Grey Leaf Spot is most severe during warm, humid weather with temperatures between 77 and 86 degrees F. When turfgrasses are stressed by various factors, including drought, soil compaction and excessive nitrogen. Grey Leaf Spot is most severe in newly established planting with high nitrogen levels.
The most popular question asked about Fire Ants is, “How do I get rid of these Fire Ants?” Fire Ants have proved very adaptable to the climate and though many attempts have been made to completely irradiate them, Fire Ants have proven they are not going away. Bob Jenkins Pest and Lawn Services can help you control Fire Ants in your yard.
Fire Ants totally lack free will and a sense of self. They are robots programmed to do a job, and they work like machines. They can lift objects ten times their own body weight. Fire ants are a variety of stinging ants with over 280 species worldwide.
If you accidentally step on a fire ant mound, they rush to the surface and attack in mass. First, they bite into your flesh to make themselves hard to remove and then they sting you, injecting a venom that will give you a very painful burning sensation.
Chinch Bugs generally concentrate in a specific area and feed on plant sap. The symptoms will appear as yellow spots that rapidly turn into brown, dead areas. The bugs work out from the center of infestation, destroying grass as they advance. Chinch bugs infest lawns in the hot, dry weather of late summer, and are found in dry areas of the lawn.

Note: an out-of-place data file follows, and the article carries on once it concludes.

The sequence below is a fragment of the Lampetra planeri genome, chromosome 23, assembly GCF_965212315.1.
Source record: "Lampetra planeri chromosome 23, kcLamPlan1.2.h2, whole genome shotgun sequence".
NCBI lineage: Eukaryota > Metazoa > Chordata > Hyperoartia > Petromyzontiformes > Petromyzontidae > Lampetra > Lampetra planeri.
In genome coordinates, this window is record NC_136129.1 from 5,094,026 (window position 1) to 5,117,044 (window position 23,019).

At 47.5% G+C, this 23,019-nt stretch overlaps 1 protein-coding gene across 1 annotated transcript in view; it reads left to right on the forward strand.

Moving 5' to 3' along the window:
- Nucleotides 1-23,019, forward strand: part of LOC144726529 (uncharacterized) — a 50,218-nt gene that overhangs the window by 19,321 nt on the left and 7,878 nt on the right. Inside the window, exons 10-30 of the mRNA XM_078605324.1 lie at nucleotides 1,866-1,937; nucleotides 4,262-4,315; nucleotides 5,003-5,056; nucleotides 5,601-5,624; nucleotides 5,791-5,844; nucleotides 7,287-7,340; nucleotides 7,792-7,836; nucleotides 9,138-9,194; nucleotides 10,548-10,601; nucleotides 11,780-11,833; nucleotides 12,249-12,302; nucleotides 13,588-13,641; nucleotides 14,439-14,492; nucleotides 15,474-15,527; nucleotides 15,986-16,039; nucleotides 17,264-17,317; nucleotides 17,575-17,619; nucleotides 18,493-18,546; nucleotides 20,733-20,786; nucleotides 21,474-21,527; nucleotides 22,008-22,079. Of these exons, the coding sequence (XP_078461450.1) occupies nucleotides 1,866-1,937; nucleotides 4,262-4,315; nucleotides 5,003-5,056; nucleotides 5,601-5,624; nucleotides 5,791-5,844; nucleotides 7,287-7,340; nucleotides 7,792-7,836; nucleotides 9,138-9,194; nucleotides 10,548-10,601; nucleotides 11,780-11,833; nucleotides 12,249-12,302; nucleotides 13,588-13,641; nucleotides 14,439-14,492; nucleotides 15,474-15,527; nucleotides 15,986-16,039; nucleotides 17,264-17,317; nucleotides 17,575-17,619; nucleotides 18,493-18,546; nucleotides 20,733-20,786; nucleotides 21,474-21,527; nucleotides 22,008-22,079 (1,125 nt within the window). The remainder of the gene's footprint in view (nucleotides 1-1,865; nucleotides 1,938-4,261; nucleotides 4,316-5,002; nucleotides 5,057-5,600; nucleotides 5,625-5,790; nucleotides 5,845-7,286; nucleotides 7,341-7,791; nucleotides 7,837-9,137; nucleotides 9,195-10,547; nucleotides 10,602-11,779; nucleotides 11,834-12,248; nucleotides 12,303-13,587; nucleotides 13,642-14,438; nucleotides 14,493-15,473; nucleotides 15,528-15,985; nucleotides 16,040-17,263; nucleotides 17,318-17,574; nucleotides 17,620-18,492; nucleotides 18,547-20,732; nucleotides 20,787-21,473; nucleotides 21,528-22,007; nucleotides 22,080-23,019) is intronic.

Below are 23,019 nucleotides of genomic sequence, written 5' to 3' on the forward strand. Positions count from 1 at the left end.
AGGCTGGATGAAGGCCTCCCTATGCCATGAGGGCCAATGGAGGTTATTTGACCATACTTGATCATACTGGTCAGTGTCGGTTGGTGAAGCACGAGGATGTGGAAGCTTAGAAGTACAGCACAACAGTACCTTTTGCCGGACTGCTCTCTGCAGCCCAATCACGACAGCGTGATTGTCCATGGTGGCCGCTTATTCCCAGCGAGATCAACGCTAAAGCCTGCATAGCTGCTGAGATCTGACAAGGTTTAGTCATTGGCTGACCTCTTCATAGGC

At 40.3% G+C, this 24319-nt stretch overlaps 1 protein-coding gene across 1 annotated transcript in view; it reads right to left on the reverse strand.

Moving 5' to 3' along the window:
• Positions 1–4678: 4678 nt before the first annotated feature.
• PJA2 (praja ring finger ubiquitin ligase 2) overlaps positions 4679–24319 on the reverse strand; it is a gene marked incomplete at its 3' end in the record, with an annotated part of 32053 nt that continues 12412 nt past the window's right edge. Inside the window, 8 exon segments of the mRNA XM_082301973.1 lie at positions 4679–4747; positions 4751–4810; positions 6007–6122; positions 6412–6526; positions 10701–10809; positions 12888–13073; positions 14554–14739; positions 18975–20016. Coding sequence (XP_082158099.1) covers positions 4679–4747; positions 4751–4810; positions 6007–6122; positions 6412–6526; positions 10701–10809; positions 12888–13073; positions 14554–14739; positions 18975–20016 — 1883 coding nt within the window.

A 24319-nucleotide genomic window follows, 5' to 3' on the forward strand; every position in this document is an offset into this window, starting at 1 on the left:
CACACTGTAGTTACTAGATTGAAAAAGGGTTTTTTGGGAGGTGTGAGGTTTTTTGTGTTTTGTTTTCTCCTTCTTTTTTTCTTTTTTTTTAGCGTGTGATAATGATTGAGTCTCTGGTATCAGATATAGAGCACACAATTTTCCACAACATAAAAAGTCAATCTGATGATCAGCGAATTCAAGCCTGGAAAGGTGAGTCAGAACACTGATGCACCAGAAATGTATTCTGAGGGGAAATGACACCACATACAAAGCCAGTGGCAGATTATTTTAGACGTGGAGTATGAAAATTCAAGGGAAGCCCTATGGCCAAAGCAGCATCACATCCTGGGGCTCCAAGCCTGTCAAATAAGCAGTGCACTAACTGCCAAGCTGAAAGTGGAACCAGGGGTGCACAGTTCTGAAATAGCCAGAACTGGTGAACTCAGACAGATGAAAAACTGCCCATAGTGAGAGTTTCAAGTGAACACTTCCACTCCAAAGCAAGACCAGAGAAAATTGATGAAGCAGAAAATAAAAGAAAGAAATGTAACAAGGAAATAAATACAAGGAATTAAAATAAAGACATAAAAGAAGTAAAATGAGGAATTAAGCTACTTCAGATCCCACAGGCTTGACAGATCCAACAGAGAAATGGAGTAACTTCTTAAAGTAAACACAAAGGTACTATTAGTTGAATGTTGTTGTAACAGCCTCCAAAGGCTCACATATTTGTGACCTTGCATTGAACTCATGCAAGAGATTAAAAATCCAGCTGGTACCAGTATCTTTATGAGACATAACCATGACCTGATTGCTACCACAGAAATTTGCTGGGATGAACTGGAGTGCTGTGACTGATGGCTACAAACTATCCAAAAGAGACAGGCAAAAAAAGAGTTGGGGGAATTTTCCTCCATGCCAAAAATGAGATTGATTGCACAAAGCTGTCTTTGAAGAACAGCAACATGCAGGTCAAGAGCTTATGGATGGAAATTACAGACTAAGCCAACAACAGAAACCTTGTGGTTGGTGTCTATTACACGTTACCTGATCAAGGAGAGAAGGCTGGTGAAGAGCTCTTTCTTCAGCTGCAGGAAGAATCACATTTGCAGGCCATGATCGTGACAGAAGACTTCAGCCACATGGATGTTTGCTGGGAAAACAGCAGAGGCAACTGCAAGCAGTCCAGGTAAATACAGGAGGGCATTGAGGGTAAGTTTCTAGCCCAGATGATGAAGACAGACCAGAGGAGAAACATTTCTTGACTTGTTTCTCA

Check for chinch bugs by burying a coffee can in soil so that rim is just below soil surface – Then fill ¾ full with water and wait. If you have chinch bugs they will float in the water and you can count them. If you have more than a dozen in the coffee can then you need to treat. Jenkins Pest and Lawn Services can treat your yard for all sorts of pests including Chinch Bugs.
The Fall Armyworm (Spodoptera frugiperda) is part of the order of Lepidoptera and is the caterpillar life stage of a moth. It is regarded as a pest and can wreak havoc with crops if left to multiply. Its name is derived from its feeding habits. Armyworms will eat everything in an area and once the food supply is exhausted the entire “army” will move to the next available food source.
Aphids, also known as plant lice (and in Britain as greenflies), are small plant-eating insects, and members of the superfamily Aphidoidea. Aphids are among the most destructive insect pests on cultivated plants in temperate regions. The damage they do to plants has made them enemies of farmers and gardeners the world over, but from a purely zoological standpoint they are a very successful group of organisms.
Spider mites are members of the Acari (mite) family Tetranychidae, which includes about 1600 species. They generally live on the under sides of leaves of plants, where they may spin protective silk webs, and they can cause damage by puncturing the plant cells to feed. Spider mites are known to feed on several hundred species of plant.
The scale insects are small insects of the order Hemiptera, generally classified as the superfamily Coccoidea. There are about 8,000 species of scale insects.Most scale insects are parasites of plants, feeding on sap drawn directly from the plant’s vascular system. A few species feed on fungal mats and fungi, e.g., some species in the genus Newsteadia in the family Ortheziidae
This disease affects woody members of the Rosaceae Family but for gardeners it is most notable with the Photinias. Other hosts include pear trees, hawthorn, Pyracantha, Sorbus and quince. It attacks mainly fresh growth in the spring and autumn when the warm moist conditions it favours are present – temperatures above 14.5°C, 58°F.